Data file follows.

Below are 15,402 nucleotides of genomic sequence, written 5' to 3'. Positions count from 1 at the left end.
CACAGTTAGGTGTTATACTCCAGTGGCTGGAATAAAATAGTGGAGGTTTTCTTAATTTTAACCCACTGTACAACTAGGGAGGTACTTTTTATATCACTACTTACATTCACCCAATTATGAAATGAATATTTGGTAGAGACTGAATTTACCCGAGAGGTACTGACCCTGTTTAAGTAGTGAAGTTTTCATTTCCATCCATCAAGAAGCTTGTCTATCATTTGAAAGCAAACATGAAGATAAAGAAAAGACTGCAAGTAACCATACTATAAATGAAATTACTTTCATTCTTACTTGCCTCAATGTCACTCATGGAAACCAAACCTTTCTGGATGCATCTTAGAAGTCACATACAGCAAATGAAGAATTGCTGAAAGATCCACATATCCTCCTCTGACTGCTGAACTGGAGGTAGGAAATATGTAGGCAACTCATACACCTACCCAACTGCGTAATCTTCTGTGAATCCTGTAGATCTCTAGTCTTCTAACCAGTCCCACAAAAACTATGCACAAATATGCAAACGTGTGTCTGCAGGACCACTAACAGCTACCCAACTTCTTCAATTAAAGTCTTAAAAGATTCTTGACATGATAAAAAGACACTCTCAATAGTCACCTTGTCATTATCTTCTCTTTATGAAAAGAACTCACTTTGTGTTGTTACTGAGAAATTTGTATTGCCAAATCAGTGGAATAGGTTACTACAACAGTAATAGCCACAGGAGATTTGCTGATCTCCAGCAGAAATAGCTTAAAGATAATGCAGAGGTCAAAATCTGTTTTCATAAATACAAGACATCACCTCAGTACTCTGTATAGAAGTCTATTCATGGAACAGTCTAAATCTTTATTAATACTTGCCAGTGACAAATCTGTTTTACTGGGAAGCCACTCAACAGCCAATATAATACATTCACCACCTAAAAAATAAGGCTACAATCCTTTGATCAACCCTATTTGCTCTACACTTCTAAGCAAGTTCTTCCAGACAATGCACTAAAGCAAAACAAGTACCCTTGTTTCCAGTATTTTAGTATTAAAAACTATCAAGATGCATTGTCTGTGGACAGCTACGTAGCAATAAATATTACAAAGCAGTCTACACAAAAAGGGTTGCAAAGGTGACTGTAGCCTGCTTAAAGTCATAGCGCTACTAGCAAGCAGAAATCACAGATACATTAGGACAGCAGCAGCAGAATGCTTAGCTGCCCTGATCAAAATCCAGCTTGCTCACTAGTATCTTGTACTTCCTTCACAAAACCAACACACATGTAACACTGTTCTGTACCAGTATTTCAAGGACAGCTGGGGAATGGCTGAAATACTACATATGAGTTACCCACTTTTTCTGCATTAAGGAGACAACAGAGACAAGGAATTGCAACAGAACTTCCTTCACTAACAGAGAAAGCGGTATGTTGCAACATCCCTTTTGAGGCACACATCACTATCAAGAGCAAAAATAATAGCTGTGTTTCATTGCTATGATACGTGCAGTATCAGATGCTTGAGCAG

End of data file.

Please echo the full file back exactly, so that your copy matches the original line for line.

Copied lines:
Below are 15,402 nucleotides of genomic sequence, written 5' to 3'. Positions count from 1 at the left end.
CACAGTTAGGTGTTATACTCCAGTGGCTGGAATAAAATAGTGGAGGTTTTCTTAATTTTAACCCACTGTACAACTAGGGAGGTACTTTTTATATCACTACTTACATTCACCCAATTATGAAATGAATATTTGGTAGAGACTGAATTTACCCGAGAGGTACTGACCCTGTTTAAGTAGTGAAGTTTTCATTTCCATCCATCAAGAAGCTTGTCTATCATTTGAAAGCAAACATGAAGATAAAGAAAAGACTGCAAGTAACCATACTATAAATGAAATTACTTTCATTCTTACTTGCCTCAATGTCACTCATGGAAACCAAACCTTTCTGGATGCATCTTAGAAGTCACATACAGCAAATGAAGAATTGCTGAAAGATCCACATATCCTCCTCTGACTGCTGAACTGGAGGTAGGAAATATGTAGGCAACTCATACACCTACCCAACTGCGTAATCTTCTGTGAATCCTGTAGATCTCTAGTCTTCTAACCAGTCCCACAAAAACTATGCACAAATATGCAAACGTGTGTCTGCAGGACCACTAACAGCTACCCAACTTCTTCAATTAAAGTCTTAAAAGATTCTTGACATGATAAAAAGACACTCTCAATAGTCACCTTGTCATTATCTTCTCTTTATGAAAAGAACTCACTTTGTGTTGTTACTGAGAAATTTGTATTGCCAAATCAGTGGAATAGGTTACTACAACAGTAATAGCCACAGGAGATTTGCTGATCTCCAGCAGAAATAGCTTAAAGATAATGCAGAGGTCAAAATCTGTTTTCATAAATACAAGACATCACCTCAGTACTCTGTATAGAAGTCTATTCATGGAACAGTCTAAATCTTTATTAATACTTGCCAGTGACAAATCTGTTTTACTGGGAAGCCACTCAACAGCCAATATAATACATTCACCACCTAAAAAATAAGGCTACAATCCTTTGATCAACCCTATTTGCTCTACACTTCTAAGCAAGTTCTTCCAGACAATGCACTAAAGCAAAACAAGTACCCTTGTTTCCAGTATTTTAGTATTAAAAACTATCAAGATGCATTGTCTGTGGACAGCTACGTAGCAATAAATATTACAAAGCAGTCTACACAAAAAGGGTTGCAAAGGTGACTGTAGCCTGCTTAAAGTCATAGCGCTACTAGCAAGCAGAAATCACAGATACATTAGGACAGCAGCAGCAGAATGCTTAGCTGCCCTGATCAAAATCCAGCTTGCTCACTAGTATCTTGTACTTCCTTCACAAAACCAACACACATGTAACACTGTTCTGTACCAGTATTTCAAGGACAGCTGGGGAATGGCTGAAATACTACATATGAGTTACCCACTTTTTCTGCATTAAGGAGACAACAGAGACAAGGAATTGCAACAGAACTTCCTTCACTAACAGAGAAAGCGGTATGTTGCAACATCCCTTTTGAGGCACACATCACTATCAAGAGCAAAAATAATAGCTGTGTTTCATTGCTATGATACGTGCAGTATCAGATGCTTGAGCAG